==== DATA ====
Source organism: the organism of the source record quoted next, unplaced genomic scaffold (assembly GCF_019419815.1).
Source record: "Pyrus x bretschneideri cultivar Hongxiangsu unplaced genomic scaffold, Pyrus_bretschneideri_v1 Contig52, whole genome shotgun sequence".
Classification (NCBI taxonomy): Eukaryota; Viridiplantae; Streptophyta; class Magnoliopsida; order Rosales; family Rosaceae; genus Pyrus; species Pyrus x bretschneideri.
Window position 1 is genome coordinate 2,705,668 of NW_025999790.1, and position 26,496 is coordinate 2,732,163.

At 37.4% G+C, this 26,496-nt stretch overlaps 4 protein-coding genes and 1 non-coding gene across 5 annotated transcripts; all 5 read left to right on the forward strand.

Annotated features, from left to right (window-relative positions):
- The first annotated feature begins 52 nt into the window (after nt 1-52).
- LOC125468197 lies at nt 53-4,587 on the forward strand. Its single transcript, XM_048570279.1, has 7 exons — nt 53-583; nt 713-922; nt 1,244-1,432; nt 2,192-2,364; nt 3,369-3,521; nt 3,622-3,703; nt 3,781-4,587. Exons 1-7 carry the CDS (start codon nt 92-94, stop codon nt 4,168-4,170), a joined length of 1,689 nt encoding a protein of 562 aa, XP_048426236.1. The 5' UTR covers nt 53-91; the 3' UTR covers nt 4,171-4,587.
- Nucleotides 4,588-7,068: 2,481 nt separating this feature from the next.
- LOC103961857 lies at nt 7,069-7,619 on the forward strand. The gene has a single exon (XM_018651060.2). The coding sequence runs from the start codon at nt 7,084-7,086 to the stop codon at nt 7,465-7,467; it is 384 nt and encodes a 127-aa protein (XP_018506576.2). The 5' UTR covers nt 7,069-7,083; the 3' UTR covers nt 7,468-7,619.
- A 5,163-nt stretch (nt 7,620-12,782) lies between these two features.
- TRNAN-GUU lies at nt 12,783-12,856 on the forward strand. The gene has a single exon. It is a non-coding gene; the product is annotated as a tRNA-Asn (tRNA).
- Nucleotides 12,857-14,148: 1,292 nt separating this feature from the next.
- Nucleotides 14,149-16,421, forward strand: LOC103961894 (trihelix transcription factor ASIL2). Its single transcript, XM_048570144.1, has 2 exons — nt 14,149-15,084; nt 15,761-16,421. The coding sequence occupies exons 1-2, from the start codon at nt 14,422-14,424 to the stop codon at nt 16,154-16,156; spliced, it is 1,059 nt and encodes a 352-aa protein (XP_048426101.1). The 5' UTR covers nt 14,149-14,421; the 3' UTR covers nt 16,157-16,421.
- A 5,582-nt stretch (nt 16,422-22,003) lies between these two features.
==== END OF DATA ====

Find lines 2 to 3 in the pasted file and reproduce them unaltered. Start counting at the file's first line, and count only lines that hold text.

Source record: "Pyrus x bretschneideri cultivar Hongxiangsu unplaced genomic scaffold, Pyrus_bretschneideri_v1 Contig52, whole genome shotgun sequence".
Classification (NCBI taxonomy): Eukaryota; Viridiplantae; Streptophyta; class Magnoliopsida; order Rosales; family Rosaceae; genus Pyrus; species Pyrus x bretschneideri.